Each situation will be different. What are the circumstances of your staying in the house now? What are the details of when the new owner takes possession? Are the terms of the sale such that your occupancy in the sold house is subject to you getting to remain for a time or not?
Without these answers and much, much more information, all we can do is speculate.
Too many variable exist to predict the future. Good luck to you and get those answers to a lawyer in your locale to get advise on this matter.
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The vast majority of sheriff's sales in Minnesota today are the result of a foreclosure by advertisement with a standard "6 month redemption period". You should be able to find out what your redemption period is by requesting a copy of the "sheriff's certificate of sale" from the foreclosing lender, or the county recorder/registrar of titles. This means that most people have 6 months from the date of the sheriff sale to live at the property and try to match the price paid at the sale (plus fees and interest). If payment is not made by that time the property becomes owned by whomever purchased the property at sheriff's sale on the day after the 6 month period. At that point, if you still are living in the property, the new owner (99% chance it's the bank), will need to evict you similar to if you failed to make a payment on an apartment. The eviction takes between 2-3 weeks. You may have defenses to the mortgage and perhaps should meet with an attorney for a free consultation to review whether the mortgage was invalid or the foreclosure sale was invalid. Good luck!Ask a similar question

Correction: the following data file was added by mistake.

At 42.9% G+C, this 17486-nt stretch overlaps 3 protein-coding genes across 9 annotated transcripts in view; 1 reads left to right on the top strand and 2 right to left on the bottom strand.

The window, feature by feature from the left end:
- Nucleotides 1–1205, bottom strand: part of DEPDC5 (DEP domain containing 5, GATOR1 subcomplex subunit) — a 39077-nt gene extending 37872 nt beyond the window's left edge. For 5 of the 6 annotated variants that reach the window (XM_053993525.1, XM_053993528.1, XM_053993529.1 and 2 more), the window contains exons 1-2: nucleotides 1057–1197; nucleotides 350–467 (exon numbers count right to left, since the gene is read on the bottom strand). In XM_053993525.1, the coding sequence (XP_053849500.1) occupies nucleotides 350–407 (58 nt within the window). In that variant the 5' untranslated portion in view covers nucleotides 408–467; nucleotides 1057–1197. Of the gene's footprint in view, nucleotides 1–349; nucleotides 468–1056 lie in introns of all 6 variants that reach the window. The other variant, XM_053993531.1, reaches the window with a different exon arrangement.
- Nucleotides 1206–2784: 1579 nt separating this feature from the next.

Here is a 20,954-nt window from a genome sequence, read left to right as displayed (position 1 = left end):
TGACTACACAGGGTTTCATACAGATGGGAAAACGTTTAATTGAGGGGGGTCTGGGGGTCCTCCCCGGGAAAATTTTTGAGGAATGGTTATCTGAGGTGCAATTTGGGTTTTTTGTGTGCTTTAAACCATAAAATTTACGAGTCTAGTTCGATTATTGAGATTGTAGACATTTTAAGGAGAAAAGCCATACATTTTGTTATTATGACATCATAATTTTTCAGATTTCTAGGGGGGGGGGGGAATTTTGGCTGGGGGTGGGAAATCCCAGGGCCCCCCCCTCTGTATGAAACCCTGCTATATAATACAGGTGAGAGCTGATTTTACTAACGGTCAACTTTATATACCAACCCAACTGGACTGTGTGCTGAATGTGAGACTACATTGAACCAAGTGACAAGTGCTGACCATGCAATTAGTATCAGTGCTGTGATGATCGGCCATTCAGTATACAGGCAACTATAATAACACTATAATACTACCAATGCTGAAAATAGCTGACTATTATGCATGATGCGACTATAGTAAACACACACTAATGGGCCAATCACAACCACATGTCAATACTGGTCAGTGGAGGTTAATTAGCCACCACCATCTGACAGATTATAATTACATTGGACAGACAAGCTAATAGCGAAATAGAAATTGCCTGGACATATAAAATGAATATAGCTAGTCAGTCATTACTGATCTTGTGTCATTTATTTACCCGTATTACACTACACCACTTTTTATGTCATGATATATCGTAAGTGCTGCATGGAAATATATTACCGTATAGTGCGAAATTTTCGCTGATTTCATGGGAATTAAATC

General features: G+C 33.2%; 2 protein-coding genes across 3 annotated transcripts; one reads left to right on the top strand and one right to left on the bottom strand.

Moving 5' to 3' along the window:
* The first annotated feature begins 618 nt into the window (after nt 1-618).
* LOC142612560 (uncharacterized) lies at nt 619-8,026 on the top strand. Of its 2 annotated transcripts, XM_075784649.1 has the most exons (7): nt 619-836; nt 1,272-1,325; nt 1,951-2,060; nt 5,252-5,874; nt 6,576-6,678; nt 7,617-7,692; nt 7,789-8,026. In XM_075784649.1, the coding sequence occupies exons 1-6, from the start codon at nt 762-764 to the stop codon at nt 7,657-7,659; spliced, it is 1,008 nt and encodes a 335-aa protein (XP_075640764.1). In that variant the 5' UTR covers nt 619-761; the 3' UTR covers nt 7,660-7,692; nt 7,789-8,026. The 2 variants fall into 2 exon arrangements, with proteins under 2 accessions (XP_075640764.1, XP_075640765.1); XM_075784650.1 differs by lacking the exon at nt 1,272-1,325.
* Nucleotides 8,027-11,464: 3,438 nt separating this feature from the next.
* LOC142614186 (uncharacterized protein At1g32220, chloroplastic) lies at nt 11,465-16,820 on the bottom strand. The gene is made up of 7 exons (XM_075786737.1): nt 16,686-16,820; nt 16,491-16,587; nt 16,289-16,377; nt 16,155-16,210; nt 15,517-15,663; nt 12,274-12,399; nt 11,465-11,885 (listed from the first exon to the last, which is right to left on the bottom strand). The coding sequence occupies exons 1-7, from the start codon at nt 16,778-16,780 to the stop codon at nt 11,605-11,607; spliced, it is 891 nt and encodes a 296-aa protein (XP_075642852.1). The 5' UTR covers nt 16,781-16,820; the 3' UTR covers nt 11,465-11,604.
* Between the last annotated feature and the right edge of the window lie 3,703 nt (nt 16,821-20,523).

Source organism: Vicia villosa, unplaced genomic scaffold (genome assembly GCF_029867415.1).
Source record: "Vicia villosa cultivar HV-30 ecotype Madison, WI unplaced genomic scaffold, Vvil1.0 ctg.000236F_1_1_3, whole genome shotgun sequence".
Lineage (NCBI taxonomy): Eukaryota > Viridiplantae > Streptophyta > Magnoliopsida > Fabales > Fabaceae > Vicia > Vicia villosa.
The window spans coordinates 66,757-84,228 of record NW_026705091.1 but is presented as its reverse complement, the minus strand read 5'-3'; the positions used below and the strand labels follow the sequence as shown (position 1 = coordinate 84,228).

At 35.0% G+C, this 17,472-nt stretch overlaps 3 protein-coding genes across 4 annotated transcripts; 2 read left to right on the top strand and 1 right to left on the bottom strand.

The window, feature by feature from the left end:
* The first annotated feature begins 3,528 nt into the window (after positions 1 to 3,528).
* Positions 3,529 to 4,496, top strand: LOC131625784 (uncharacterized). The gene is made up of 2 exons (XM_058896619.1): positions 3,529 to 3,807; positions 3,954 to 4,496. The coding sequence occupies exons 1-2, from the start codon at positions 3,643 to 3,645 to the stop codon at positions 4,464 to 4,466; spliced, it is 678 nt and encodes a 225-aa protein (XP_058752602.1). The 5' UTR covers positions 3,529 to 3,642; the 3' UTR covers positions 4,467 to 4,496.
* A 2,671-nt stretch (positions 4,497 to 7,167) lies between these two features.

In Minnesota, most homeowners have 6 months to stay on their property after a sheriff's sale (aka the foreclosure sale). You should have received a "Notice of Mortgage Foreclosure Sale" prior to the sale ... one of the purposes of the Notice is to inform you of your right to try to redeem the property from the sheriff's sale purchaser (which is usually the lender). If you're redemption period ends in the middle of winter you can probably just ask your lender (or the agent or attorney representing the lender) if you can stay until the winter is over ... that's not unreasonable. Also, if you're facing an eviction you can attend the eviction hearing and try to negotiate more time from the attorney representing the bank ... you can request that the ask the judge to "stay" the eviction order for 30, 60 or even 90 days. If you have kids in school and it will only be a couple months until school is out then you might as for that time so your kids can finish out the school year.
Very best regards,
Errin P. Stowell, Esq.
Stowell Law Firm, LLC